Young Vietnamese basketball players see in overseas Vietnamese a more realistic potential of the athletes they can become, so the latter inspire more confidence and commitment, experts say. And they have amazing stories to tell.
In 1980, a 15-year-old Vietnamese boy named Nhan swam two kilometers from the Da Nang coast to a ship heading to Hong Kong.
He fled the country without saying goodbye to his family, and found his way to starting a new life in California, United States.
Thirty-six years later, Nhan’s son, Horace Nguyen, decided to return to the very country his dad left behind, to start a new life of his own, pursuing his dream of playing professional basketball.
Horace is one of the first foreign players of Vietnamese descent to play basketball professionally in Vietnam, specifically in the annual tournament organized by the Vietnam Basketball Association (VBA).
Established in 2016, the VBA league has six teams: Da Nang Dragons, Ho Chi Minh City Wings, Sai Gon Heat, Ha Noi Buffaloes, Thang Long Warriors and Can Tho Catfish. The tournament is played from June to September every year
“The Da Nang Dragons lacked a point guard then. When I knew I was chosen, I could not believe the coincidence. My parents are from Da Nang,” Horace told VnExpress, elaborately pronouncing the words “nguoi Da Nang” (Da Nang people) in the city’s typical dialect.
Horace Nguyễn (L), the leader of Da Nang Dragons, plays in a match against Thang Long Warriors in VBA 2018. Photo courtesy of Da Nang Dragons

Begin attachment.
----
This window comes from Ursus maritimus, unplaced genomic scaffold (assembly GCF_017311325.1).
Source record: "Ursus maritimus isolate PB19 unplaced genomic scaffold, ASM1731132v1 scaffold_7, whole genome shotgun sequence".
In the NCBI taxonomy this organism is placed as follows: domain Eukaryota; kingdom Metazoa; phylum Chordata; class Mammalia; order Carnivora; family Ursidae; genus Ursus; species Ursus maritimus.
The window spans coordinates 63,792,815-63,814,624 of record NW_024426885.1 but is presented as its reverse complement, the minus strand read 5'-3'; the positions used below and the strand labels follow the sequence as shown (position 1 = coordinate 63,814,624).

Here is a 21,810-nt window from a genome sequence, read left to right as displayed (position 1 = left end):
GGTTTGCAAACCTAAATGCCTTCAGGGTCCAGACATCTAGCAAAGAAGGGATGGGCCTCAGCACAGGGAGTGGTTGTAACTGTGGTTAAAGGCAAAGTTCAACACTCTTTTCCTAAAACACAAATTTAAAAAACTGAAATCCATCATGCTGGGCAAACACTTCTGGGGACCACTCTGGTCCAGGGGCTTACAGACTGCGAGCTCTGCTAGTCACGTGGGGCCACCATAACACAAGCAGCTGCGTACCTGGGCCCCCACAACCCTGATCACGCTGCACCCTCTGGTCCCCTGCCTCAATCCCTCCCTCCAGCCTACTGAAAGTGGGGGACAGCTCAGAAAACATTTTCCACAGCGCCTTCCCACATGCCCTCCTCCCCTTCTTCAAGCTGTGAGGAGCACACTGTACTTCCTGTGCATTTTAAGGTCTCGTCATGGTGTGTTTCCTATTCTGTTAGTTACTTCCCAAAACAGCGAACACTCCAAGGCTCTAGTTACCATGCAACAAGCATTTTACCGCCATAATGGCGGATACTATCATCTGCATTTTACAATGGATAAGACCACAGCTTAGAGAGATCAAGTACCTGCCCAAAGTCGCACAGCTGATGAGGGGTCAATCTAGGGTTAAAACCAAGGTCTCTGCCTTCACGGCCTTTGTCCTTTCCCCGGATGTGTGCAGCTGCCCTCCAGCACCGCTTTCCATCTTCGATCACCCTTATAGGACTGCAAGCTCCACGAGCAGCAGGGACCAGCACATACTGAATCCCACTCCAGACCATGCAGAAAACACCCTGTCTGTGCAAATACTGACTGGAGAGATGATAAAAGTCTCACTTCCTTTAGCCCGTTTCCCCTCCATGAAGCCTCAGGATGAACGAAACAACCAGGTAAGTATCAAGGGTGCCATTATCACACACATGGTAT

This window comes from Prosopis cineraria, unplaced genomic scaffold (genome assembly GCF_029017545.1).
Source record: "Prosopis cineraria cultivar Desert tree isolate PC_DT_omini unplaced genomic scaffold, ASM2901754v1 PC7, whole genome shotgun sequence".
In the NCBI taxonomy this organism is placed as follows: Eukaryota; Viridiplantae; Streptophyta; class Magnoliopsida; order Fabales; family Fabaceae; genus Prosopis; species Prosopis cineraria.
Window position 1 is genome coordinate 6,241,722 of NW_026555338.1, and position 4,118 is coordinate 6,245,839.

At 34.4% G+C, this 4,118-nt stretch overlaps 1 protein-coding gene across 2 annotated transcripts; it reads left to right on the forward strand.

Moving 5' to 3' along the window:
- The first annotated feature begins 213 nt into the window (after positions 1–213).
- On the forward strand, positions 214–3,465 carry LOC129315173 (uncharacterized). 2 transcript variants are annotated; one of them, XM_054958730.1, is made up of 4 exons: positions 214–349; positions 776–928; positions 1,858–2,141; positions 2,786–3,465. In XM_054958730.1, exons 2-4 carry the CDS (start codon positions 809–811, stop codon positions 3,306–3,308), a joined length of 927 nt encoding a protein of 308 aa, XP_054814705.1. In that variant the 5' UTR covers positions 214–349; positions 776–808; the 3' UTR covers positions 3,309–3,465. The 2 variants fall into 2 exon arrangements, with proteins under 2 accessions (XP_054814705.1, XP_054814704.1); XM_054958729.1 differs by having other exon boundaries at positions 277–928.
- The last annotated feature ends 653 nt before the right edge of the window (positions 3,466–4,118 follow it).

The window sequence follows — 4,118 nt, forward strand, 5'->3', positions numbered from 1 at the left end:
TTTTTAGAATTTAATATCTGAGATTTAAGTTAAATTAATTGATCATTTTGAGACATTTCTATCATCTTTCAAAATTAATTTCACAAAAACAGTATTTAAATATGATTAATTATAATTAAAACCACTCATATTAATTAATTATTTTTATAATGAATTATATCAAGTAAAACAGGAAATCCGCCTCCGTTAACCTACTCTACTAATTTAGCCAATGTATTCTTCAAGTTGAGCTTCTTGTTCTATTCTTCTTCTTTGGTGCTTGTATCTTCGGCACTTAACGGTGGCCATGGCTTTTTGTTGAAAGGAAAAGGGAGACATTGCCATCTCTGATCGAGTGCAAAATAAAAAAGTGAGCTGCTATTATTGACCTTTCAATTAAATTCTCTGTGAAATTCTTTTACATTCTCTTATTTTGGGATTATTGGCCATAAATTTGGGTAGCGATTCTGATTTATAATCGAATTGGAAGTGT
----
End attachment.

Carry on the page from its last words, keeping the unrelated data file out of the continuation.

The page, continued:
Horace has nurtured his love for basketball since childhood. From middle school to college, he used to be the only Asian player in his team. “Asian American basketball players in the United States are always downplayed,” said Horace. “It is assumed that we are less qualified than black and white players.”
According to the U.S National Collegiate Athletic Association (NCAA), in the 2015-2016 school year, there were only 14 male Asian American athletes out of over 5,000 basketball players playing in division I, which equals 0.25 percent of the total athletes.
Before his graduation in May 2016, Horace, with his 178-centimeter height, realized he did not have much of chance to play professional basketball in the U.S. The average height of the U.S National Basketball Association (NBA) players is two meters.
The selection round of overseas players for VBA’s first season came at the right time. “I told myself I have to practice very hard for this opportunity, there is no way I would miss it,” Horace recalled. Six weeks after graduating as a business administration major, Horace Nguyen left sunny California and flew half way around the world to Da Nang to pursue his passion for basketball.
New ball game
Over 30 relatives came to cheer Horace in his first game in Da Nang. None of them had ever seen a basketball match before.
Things have changed. Now all of them have taken to the sport, Horace said.
VBA allows each competing team to include one foreign player and two foreign players of Vietnamese descent – those who are born abroad but have Vietnamese grandparents or parents.
These players have played a key role in improving the quality of the game in the country, as well as its reach among the Vietnamese people.
While his height is not impressive, Horace Nguyen makes speedy passes, accurate long shots, and is a great match analyser. He was the most successful three pointer, shots taken from outside the six-meter line from the basket, in the 2016 VBA season.